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Sisters Project Peru combats healthcare problems in rural Peruvian community

The project, founded by two sisters, aims to provide healthcare access to the community of Huacahausi, a rural village in the Sacred Valley of Peru

<p>Natalie and Maya became inspired to start the project after their first visit to Huacahuasi two years ago.</p>

Natalie and Maya became inspired to start the project after their first visit to Huacahuasi two years ago.

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Sisters Project Peru was founded in the summer of 2020 by rising second-year Architecture student Maya Koehn-Wu and her younger sister, Natalie Koehn-Wu, a freshman at Maggie Walker Governor’s School in Richmond. Their initiative aims to provide healthcare access to the community of Huacahuasi, a rural village in the Sacred Valley of Peru, by raising funds and awareness of the issues that the village faces.

Natalie and Maya became inspired to start the project after their first visit to Huacahuasi two years ago. The Huacahuasi community is situated high up in the Andes mountains where the people mainly speak the native language, Quechua. The community, consisting of about 500 people, is especially welcoming to visitors and inspires others through their rich culture.

“We were highly inspired by the culture there,” Natalie said. “We witnessed and experienced the village life of Huacahuasi in the Sacred Valley and learned about their need for better healthcare in the area.”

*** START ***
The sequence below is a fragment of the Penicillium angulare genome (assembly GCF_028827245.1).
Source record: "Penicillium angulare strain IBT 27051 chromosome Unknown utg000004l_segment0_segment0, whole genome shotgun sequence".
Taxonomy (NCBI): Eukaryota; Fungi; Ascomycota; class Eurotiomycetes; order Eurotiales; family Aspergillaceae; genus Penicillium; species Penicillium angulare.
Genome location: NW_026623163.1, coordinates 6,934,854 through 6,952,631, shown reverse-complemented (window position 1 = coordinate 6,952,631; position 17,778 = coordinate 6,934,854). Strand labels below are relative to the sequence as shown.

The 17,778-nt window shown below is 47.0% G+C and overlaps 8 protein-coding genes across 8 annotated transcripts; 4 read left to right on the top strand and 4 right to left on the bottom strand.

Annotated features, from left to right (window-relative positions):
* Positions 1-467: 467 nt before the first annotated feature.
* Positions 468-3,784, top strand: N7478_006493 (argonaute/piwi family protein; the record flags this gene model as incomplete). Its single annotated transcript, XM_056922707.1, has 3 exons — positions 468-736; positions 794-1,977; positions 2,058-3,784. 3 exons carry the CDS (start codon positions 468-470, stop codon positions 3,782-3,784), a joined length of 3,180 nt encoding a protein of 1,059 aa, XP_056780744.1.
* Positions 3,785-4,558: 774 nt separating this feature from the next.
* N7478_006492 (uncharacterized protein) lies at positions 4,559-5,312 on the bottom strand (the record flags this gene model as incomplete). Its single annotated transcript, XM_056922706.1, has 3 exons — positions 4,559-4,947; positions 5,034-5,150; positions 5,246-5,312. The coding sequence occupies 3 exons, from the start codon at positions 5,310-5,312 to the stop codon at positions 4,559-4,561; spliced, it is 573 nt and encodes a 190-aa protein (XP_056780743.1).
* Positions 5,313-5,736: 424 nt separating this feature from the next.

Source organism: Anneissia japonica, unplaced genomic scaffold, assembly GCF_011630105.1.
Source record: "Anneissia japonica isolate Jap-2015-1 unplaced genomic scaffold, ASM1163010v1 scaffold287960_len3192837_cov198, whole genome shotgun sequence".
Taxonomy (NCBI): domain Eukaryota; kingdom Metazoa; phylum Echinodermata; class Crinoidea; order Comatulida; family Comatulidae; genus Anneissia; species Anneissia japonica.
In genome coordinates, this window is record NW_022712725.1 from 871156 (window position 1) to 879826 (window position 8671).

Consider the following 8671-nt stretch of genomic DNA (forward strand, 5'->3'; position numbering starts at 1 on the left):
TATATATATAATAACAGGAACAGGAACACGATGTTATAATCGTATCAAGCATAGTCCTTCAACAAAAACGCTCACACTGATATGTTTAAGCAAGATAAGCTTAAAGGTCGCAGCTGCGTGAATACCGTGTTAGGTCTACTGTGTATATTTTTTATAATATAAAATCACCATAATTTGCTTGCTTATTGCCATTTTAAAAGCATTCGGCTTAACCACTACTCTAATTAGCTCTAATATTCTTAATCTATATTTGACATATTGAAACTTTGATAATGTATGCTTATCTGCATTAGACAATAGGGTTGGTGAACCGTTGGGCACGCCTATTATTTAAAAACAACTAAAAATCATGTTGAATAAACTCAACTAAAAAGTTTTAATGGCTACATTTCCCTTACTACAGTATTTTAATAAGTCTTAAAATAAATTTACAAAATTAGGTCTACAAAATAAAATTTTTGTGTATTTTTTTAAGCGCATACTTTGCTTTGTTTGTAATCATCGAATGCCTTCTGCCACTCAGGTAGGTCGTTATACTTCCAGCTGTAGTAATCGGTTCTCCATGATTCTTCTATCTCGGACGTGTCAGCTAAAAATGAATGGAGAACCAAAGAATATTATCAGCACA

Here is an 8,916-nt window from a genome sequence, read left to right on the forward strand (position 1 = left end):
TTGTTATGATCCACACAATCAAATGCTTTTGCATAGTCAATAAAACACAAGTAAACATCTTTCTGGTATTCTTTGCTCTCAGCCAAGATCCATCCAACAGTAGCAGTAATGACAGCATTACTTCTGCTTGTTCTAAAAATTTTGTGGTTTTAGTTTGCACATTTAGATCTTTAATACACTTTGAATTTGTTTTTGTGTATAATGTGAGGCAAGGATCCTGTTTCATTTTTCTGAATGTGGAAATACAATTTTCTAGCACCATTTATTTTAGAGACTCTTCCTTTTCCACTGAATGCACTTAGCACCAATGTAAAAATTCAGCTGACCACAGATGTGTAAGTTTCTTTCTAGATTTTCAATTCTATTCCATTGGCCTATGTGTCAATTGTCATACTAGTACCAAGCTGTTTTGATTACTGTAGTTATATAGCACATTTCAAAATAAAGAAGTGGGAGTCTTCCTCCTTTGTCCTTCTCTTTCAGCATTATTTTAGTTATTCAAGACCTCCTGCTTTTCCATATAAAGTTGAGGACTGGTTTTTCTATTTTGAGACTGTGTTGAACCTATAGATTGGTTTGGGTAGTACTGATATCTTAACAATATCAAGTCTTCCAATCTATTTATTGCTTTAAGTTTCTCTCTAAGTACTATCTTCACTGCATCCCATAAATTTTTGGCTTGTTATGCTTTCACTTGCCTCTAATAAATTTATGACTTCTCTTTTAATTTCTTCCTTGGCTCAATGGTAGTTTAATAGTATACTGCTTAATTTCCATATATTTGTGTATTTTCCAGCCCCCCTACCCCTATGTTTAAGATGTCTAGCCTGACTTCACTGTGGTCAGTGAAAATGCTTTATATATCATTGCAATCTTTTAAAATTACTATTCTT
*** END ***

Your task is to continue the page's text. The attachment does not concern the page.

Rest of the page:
MedLife reports that one-third of Peru’s population does not have access to basic healthcare. In rural parts of the country like Huacahuasi, where poverty is the most prevalent, healthcare is even more inaccessible. In the last decade, the Peruvian government has implemented widespread reforms working to alleviate healthcare problems. 

These reforms have worked to improve health conditions and taken major steps to create a universal healthcare system. As a result, more than 80 percent of the 31 million people have some access to the country's healthcare system. Additionally, malnutrition rates have dropped from 29 percent in 2010 to 13.1 percent in 2013.

While these reforms show significant promise for prominent health care systems in rural Peruvian communities, as Natalie and Maya witnessed, they still have a long way to go. 

“Many of the inhabitants of the village had to walk hours in order to reach medical help,” Maya said. “When my sister and I realized the urgent need for assistance, we partnered with the community and began to work on how to create an efficient and useful healthcare system.”

Sisters Project Peru works to raise money and fund a proper health clinic in the Huacahuasi community. Maya recently hosted a bingo board campaign through the campaign’s Instagram page, where they received donations from followers, including some University community members. Meanwhile, Natalie hosted a soccer fundraiser at her high school May 24 to raise money.

The sisters believe establishing a healthcare clinic is critical for the Huacahuasi community, yet they are even more concerned with improving access to the public healthcare system.